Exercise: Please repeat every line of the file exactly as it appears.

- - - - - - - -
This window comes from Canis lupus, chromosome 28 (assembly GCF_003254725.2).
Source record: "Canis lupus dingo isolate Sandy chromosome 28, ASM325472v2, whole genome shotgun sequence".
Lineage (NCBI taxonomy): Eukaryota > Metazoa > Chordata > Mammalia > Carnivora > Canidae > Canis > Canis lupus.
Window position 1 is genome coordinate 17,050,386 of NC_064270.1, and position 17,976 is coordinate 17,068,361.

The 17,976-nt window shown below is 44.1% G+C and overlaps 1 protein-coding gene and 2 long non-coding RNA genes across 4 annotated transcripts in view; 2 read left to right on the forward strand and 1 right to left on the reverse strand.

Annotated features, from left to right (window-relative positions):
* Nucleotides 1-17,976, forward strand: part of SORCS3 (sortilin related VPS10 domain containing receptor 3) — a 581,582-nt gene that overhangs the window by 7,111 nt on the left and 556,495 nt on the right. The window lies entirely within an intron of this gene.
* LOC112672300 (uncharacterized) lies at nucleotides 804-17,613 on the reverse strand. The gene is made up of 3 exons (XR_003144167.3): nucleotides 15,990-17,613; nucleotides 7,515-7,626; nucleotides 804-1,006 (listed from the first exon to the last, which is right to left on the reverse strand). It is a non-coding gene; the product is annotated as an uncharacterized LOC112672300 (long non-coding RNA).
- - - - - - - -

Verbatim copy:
This window comes from Canis lupus, chromosome 28 (assembly GCF_003254725.2).
Source record: "Canis lupus dingo isolate Sandy chromosome 28, ASM325472v2, whole genome shotgun sequence".
Lineage (NCBI taxonomy): Eukaryota > Metazoa > Chordata > Mammalia > Carnivora > Canidae > Canis > Canis lupus.
Window position 1 is genome coordinate 17,050,386 of NC_064270.1, and position 17,976 is coordinate 17,068,361.

The 17,976-nt window shown below is 44.1% G+C and overlaps 1 protein-coding gene and 2 long non-coding RNA genes across 4 annotated transcripts in view; 2 read left to right on the forward strand and 1 right to left on the reverse strand.

Annotated features, from left to right (window-relative positions):
* Nucleotides 1-17,976, forward strand: part of SORCS3 (sortilin related VPS10 domain containing receptor 3) — a 581,582-nt gene that overhangs the window by 7,111 nt on the left and 556,495 nt on the right. The window lies entirely within an intron of this gene.
* LOC112672300 (uncharacterized) lies at nucleotides 804-17,613 on the reverse strand. The gene is made up of 3 exons (XR_003144167.3): nucleotides 15,990-17,613; nucleotides 7,515-7,626; nucleotides 804-1,006 (listed from the first exon to the last, which is right to left on the reverse strand). It is a non-coding gene; the product is annotated as an uncharacterized LOC112672300 (long non-coding RNA).